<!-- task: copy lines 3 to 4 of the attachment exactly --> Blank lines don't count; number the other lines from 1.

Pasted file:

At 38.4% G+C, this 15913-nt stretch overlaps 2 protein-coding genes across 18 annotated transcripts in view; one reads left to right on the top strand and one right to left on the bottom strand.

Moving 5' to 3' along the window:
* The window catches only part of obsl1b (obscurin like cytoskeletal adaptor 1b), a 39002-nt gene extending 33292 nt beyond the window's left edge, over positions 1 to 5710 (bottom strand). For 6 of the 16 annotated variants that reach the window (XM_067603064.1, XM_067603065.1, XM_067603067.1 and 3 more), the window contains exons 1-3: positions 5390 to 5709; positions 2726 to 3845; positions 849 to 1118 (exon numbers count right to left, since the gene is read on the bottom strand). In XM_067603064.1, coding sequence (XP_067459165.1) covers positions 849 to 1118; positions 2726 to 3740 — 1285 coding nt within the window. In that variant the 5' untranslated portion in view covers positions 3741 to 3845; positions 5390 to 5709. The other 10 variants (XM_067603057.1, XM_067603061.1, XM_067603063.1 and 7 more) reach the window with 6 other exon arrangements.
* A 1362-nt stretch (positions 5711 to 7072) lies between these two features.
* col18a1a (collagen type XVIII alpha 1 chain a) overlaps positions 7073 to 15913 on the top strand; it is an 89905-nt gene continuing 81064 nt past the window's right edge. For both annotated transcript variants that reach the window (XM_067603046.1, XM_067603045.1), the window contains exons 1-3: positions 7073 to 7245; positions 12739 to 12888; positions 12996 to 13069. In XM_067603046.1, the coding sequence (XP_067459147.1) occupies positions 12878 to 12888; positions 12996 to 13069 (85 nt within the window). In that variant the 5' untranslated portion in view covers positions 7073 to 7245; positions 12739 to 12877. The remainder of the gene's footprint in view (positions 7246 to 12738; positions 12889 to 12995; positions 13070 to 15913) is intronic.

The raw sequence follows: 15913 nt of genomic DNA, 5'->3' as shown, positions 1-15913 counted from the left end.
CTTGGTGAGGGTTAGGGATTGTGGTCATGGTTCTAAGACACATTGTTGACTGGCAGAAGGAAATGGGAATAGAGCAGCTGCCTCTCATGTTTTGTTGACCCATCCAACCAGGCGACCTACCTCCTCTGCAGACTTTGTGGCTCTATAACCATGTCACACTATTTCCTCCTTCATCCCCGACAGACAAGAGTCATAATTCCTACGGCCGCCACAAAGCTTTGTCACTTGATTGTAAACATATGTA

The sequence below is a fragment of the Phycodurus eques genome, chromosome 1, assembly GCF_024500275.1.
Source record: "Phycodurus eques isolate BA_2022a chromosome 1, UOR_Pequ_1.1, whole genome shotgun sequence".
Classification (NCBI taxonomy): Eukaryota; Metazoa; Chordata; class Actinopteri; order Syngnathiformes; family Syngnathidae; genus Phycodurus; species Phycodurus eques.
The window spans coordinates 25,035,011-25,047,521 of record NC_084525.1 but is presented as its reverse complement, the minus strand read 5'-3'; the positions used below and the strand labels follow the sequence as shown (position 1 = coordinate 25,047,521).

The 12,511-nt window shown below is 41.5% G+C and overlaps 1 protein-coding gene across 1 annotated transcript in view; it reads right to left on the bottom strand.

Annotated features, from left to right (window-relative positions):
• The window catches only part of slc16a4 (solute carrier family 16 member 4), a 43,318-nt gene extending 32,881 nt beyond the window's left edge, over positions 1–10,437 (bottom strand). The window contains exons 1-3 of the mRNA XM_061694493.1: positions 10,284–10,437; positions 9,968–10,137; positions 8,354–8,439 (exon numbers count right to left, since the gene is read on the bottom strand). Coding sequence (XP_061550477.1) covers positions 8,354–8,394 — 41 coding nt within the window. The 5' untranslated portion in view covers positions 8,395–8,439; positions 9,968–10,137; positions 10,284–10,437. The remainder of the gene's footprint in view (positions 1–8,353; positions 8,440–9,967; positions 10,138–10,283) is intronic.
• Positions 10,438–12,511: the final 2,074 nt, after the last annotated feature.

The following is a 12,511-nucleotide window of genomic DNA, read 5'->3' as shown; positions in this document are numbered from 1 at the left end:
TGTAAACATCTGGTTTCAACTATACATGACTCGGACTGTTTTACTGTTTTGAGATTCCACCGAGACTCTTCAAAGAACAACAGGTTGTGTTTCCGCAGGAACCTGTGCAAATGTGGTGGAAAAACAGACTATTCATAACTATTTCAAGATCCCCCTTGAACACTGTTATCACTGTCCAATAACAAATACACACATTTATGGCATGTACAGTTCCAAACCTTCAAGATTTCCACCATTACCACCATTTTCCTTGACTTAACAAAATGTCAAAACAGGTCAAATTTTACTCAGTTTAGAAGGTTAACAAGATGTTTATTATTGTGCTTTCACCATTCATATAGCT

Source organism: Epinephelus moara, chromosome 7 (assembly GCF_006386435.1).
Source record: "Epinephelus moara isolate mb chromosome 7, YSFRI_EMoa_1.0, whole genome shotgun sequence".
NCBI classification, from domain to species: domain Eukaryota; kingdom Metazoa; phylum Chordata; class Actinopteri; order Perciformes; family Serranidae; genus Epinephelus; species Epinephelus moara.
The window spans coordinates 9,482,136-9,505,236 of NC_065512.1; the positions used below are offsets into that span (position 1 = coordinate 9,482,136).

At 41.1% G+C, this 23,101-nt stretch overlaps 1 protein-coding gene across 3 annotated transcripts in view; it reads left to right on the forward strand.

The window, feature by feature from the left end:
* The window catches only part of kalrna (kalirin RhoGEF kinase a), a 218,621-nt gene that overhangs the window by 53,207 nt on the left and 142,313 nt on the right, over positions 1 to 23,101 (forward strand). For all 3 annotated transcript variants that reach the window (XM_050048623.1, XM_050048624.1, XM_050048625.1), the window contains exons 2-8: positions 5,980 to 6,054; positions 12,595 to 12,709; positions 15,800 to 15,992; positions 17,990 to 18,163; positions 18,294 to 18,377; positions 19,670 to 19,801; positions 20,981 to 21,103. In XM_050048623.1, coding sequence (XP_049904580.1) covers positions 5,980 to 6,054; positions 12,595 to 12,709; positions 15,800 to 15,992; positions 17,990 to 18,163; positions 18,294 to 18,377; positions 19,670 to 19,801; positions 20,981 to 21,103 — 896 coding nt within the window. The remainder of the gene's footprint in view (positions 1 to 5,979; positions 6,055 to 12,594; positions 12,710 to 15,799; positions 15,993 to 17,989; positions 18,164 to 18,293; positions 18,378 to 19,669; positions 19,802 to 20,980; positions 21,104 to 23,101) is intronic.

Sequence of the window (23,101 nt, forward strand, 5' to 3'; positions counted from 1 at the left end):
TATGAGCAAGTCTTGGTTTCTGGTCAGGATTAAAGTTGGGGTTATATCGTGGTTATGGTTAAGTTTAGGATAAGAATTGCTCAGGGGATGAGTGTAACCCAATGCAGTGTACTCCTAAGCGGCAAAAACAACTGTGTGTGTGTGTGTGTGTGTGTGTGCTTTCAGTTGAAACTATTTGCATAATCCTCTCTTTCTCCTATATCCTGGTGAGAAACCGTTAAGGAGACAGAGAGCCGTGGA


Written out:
* The window catches only part of obsl1b (obscurin like cytoskeletal adaptor 1b), a 39002-nt gene extending 33292 nt beyond the window's left edge, over positions 1 to 5710 (bottom strand). For 6 of the 16 annotated variants that reach the window (XM_067603064.1, XM_067603065.1, XM_067603067.1 and 3 more), the window contains exons 1-3: positions 5390 to 5709; positions 2726 to 3845; positions 849 to 1118 (exon numbers count right to left, since the gene is read on the bottom strand). In XM_067603064.1, coding sequence (XP_067459165.1) covers positions 849 to 1118; positions 2726 to 3740 — 1285 coding nt within the window. In that variant the 5' untranslated portion in view covers positions 3741 to 3845; positions 5390 to 5709. The other 10 variants (XM_067603057.1, XM_067603061.1, XM_067603063.1 and 7 more) reach the window with 6 other exon arrangements.
* A 1362-nt stretch (positions 5711 to 7072) lies between these two features.